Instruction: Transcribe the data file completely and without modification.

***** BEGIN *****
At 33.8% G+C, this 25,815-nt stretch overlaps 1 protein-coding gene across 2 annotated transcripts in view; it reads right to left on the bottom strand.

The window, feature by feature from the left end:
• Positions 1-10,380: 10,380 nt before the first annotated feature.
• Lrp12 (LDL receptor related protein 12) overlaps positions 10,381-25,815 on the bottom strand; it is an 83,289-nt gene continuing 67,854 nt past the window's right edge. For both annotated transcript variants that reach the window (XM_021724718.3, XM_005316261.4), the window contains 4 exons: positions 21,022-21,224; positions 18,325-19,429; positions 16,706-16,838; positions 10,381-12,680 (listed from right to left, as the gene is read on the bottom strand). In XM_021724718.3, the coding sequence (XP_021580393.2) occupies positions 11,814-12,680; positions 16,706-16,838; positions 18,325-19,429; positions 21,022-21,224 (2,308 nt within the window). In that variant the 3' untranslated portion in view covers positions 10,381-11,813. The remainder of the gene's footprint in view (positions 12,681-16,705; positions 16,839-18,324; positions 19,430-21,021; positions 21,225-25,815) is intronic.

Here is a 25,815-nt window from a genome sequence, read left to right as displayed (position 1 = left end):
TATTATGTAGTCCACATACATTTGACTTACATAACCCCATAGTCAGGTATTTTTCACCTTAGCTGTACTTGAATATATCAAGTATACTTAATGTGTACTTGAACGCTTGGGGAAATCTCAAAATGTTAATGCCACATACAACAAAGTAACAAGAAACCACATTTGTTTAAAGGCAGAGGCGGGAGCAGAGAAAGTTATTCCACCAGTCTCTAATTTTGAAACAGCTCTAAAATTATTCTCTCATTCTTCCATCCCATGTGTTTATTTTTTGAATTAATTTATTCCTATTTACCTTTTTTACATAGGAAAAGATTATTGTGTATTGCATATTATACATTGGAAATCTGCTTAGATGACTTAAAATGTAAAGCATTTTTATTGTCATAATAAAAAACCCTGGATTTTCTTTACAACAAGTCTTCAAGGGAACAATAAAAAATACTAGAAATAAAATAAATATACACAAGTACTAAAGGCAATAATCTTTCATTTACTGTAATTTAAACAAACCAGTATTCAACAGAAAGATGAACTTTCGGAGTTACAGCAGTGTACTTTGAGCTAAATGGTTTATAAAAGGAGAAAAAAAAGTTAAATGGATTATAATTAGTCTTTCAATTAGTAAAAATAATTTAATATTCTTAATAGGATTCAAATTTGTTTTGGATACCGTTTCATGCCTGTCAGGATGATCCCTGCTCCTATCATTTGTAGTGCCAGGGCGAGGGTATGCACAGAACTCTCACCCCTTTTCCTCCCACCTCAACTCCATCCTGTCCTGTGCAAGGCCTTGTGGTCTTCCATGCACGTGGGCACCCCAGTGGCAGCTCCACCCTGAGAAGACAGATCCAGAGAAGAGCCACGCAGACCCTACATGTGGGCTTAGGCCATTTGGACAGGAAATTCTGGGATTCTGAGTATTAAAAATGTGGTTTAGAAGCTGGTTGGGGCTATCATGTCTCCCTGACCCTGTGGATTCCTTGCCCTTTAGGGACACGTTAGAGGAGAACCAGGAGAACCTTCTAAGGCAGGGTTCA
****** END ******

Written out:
At 33.8% G+C, this 25,815-nt stretch overlaps 1 protein-coding gene across 2 annotated transcripts in view; it reads right to left on the bottom strand.

The window, feature by feature from the left end:
• Positions 1-10,380: 10,380 nt before the first annotated feature.
• Lrp12 (LDL receptor related protein 12) overlaps positions 10,381-25,815 on the bottom strand; it is an 83,289-nt gene continuing 67,854 nt past the window's right edge. For both annotated transcript variants that reach the window (XM_021724718.3, XM_005316261.4), the window contains 4 exons: positions 21,022-21,224; positions 18,325-19,429; positions 16,706-16,838; positions 10,381-12,680 (listed from right to left, as the gene is read on the bottom strand). In XM_021724718.3, the coding sequence (XP_021580393.2) occupies positions 11,814-12,680; positions 16,706-16,838; positions 18,325-19,429; positions 21,022-21,224 (2,308 nt within the window). In that variant the 3' untranslated portion in view covers positions 10,381-11,813. The remainder of the gene's footprint in view (positions 12,681-16,705; positions 16,839-18,324; positions 19,430-21,021; positions 21,225-25,815) is intronic.

Here is a 25,815-nt window from a genome sequence, read left to right as displayed (position 1 = left end):
TATTATGTAGTCCACATACATTTGACTTACATAACCCCATAGTCAGGTATTTTTCACCTTAGCTGTACTTGAATATATCAAGTATACTTAATGTGTACTTGAACGCTTGGGGAAATCTCAAAATGTTAATGCCACATACAACAAAGTAACAAGAAACCACATTTGTTTAAAGGCAGAGGCGGGAGCAGAGAAAGTTATTCCACCAGTCTCTAATTTTGAAACAGCTCTAAAATTATTCTCTCATTCTTCCATCCCATGTGTTTATTTTTTGAATTAATTTATTCCTATTTACCTTTTTTACATAGGAAAAGATTATTGTGTATTGCATATTATACATTGGAAATCTGCTTAGATGACTTAAAATGTAAAGCATTTTTATTGTCATAATAAAAAACCCTGGATTTTCTTTACAACAAGTCTTCAAGGGAACAATAAAAAATACTAGAAATAAAATAAATATACACAAGTACTAAAGGCAATAATCTTTCATTTACTGTAATTTAAACAAACCAGTATTCAACAGAAAGATGAACTTTCGGAGTTACAGCAGTGTACTTTGAGCTAAATGGTTTATAAAAGGAGAAAAAAAAGTTAAATGGATTATAATTAGTCTTTCAATTAGTAAAAATAATTTAATATTCTTAATAGGATTCAAATTTGTTTTGGATACCGTTTCATGCCTGTCAGGATGATCCCTGCTCCTATCATTTGTAGTGCCAGGGCGAGGGTATGCACAGAACTCTCACCCCTTTTCCTCCCACCTCAACTCCATCCTGTCCTGTGCAAGGCCTTGTGGTCTTCCATGCACGTGGGCACCCCAGTGGCAGCTCCACCCTGAGAAGACAGATCCAGAGAAGAGCCACGCAGACCCTACATGTGGGCTTAGGCCATTTGGACAGGAAATTCTGGGATTCTGAGTATTAAAAATGTGGTTTAGAAGCTGGTTGGGGCTATCATGTCTCCCTGACCCTGTGGATTCCTTGCCCTTTAGGGACACGTTAGAGGAGAACCAGGAGAACCTTCTAAGGCAGGGTTCA